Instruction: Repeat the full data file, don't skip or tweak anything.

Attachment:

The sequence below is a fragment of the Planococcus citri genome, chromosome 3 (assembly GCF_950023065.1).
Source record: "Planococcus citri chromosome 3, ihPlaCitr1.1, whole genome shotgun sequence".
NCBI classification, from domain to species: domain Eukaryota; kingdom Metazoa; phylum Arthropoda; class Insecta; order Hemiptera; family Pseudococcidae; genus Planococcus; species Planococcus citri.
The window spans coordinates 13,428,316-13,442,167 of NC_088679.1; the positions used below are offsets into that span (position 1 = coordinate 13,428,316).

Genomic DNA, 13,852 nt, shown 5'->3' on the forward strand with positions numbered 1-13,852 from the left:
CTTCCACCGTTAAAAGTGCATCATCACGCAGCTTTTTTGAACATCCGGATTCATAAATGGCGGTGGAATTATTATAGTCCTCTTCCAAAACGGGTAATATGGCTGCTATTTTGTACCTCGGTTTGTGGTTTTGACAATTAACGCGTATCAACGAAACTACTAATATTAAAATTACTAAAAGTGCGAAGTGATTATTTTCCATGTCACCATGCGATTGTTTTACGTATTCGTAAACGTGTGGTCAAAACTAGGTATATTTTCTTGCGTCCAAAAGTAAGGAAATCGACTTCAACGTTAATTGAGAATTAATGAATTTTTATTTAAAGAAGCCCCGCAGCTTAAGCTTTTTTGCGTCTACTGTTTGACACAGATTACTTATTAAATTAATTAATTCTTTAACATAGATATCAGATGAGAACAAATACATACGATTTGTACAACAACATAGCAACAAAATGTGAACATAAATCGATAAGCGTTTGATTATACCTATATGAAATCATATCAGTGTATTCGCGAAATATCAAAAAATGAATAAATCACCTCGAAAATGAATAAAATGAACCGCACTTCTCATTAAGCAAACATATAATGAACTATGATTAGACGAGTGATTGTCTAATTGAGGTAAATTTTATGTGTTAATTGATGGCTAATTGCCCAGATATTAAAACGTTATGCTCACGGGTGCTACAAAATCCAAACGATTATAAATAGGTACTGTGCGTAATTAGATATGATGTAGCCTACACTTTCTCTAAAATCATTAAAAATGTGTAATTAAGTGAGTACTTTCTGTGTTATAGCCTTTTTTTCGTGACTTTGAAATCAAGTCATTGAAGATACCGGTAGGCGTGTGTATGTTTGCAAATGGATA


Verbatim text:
The sequence below is a fragment of the Planococcus citri genome, chromosome 3 (assembly GCF_950023065.1).
Source record: "Planococcus citri chromosome 3, ihPlaCitr1.1, whole genome shotgun sequence".
NCBI classification, from domain to species: domain Eukaryota; kingdom Metazoa; phylum Arthropoda; class Insecta; order Hemiptera; family Pseudococcidae; genus Planococcus; species Planococcus citri.
The window spans coordinates 13,428,316-13,442,167 of NC_088679.1; the positions used below are offsets into that span (position 1 = coordinate 13,428,316).

Genomic DNA, 13,852 nt, shown 5'->3' on the forward strand with positions numbered 1-13,852 from the left:
CTTCCACCGTTAAAAGTGCATCATCACGCAGCTTTTTTGAACATCCGGATTCATAAATGGCGGTGGAATTATTATAGTCCTCTTCCAAAACGGGTAATATGGCTGCTATTTTGTACCTCGGTTTGTGGTTTTGACAATTAACGCGTATCAACGAAACTACTAATATTAAAATTACTAAAAGTGCGAAGTGATTATTTTCCATGTCACCATGCGATTGTTTTACGTATTCGTAAACGTGTGGTCAAAACTAGGTATATTTTCTTGCGTCCAAAAGTAAGGAAATCGACTTCAACGTTAATTGAGAATTAATGAATTTTTATTTAAAGAAGCCCCGCAGCTTAAGCTTTTTTGCGTCTACTGTTTGACACAGATTACTTATTAAATTAATTAATTCTTTAACATAGATATCAGATGAGAACAAATACATACGATTTGTACAACAACATAGCAACAAAATGTGAACATAAATCGATAAGCGTTTGATTATACCTATATGAAATCATATCAGTGTATTCGCGAAATATCAAAAAATGAATAAATCACCTCGAAAATGAATAAAATGAACCGCACTTCTCATTAAGCAAACATATAATGAACTATGATTAGACGAGTGATTGTCTAATTGAGGTAAATTTTATGTGTTAATTGATGGCTAATTGCCCAGATATTAAAACGTTATGCTCACGGGTGCTACAAAATCCAAACGATTATAAATAGGTACTGTGCGTAATTAGATATGATGTAGCCTACACTTTCTCTAAAATCATTAAAAATGTGTAATTAAGTGAGTACTTTCTGTGTTATAGCCTTTTTTTCGTGACTTTGAAATCAAGTCATTGAAGATACCGGTAGGCGTGTGTATGTTTGCAAATGGATA